The Latest: Judge will halt lawsuits against Purdue Pharma

The Latest on the Purdue Pharma’s bankruptcy case (all times local):

1:50 p.m.

A judge has said he will halt lawsuits against Purdue Pharma and its owners for six months in hopes of finalizing a settlement over the OxyContin maker’s role in the national opioid crisis.

In a hearing Friday, U.S. Bankruptcy Judge Robert Drain strongly brushed aside the argument from a group of state attorneys general that lawsuits against members of the wealthy Sackler family would be essential to getting accountability in the case.

His decision does not mean that a tentative settlement struck between the company and about half the states would become a final agreement.

Drain says he is looking for input from states on the terms of pressing pause on the lawsuits.


10:50 a.m.

Purdue Pharma has agreed to advance $200 million to battle the opioid crisis within six months in exchange for a pause on litigation against family members who own the company.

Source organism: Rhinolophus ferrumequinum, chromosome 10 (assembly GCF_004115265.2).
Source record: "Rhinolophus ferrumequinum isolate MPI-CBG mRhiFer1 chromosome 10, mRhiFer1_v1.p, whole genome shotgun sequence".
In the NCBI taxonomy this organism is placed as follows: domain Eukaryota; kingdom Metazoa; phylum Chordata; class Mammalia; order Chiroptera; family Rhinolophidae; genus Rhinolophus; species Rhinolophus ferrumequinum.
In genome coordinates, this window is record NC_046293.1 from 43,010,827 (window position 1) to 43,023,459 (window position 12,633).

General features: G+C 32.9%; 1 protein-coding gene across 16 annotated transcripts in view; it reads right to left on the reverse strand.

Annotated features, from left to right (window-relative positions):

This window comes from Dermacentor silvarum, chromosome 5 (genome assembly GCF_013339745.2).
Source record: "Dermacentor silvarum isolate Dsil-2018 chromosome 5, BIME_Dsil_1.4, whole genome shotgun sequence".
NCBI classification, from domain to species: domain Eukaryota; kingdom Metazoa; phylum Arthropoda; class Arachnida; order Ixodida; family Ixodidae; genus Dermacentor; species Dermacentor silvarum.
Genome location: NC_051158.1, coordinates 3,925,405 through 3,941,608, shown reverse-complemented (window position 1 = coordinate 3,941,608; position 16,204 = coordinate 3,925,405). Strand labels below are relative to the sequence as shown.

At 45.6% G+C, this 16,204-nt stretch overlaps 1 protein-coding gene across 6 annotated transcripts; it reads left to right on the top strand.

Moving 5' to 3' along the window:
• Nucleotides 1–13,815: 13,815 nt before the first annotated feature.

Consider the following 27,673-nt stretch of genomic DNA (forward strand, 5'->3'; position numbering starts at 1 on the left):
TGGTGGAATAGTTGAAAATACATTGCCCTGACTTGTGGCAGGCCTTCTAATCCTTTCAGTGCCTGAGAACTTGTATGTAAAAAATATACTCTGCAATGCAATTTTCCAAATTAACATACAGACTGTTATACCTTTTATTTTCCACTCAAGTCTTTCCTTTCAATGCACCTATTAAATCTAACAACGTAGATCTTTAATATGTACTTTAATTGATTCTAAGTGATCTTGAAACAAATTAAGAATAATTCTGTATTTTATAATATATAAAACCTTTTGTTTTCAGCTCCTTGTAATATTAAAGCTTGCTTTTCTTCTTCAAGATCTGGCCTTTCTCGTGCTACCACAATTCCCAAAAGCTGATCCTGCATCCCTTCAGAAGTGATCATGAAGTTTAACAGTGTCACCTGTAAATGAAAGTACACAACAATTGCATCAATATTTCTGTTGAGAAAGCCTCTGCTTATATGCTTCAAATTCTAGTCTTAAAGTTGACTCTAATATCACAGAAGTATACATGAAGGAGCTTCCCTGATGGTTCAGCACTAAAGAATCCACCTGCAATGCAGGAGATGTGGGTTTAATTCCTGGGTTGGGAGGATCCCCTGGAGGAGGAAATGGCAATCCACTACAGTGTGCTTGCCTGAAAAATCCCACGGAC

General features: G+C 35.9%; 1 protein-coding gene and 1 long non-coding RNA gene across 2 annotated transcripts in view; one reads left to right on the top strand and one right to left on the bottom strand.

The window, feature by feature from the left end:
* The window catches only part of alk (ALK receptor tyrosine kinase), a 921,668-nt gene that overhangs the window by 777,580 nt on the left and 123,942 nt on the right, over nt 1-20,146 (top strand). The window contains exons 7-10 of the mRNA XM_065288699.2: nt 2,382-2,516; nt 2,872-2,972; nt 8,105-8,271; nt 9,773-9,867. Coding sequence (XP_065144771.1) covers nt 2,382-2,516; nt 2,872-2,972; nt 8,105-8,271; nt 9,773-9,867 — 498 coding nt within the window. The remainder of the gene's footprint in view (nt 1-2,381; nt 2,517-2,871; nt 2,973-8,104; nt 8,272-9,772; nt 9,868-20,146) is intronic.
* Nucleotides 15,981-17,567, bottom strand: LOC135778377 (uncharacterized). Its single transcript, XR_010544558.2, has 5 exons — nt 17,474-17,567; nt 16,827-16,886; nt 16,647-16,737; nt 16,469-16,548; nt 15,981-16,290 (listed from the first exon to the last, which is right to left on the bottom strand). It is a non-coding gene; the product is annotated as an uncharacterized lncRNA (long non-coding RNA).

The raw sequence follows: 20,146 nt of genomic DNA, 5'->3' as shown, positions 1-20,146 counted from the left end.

The offer gives a judge another element to consider as he decides whether to allow suits to move ahead against members of the Sackler family.

Half of U.S. states and hundreds of local governments are pushing for lawsuits to continue.

But the OxyContin maker says a proposed settlement of some 2,600 lawsuits against the company could be endangered if the suits continue because family members might not be willing or able to contribute at least $3 billion called for in the deal.

The deal was announced at a hearing in bankruptcy court Friday.


12:05 a.m.

How much members of the Sackler family should be held accountable for the role their company, Purdue Pharma, played in the nation’s opioid crisis will be at the center of a hearing in federal bankruptcy court.

State attorneys general who are pressing separate state claims against the Sacklers want their cases to continue even as Purdue’s bankruptcy case plays out. They will make that argument on Friday before a bankruptcy judge in White Plains, New York.

Purdue, maker of the painkiller OxyContin, argues that allowing the separate Sackler lawsuits to go ahead will imperil its proposed nationwide settlement, which could be worth as much as $12 billion over time.


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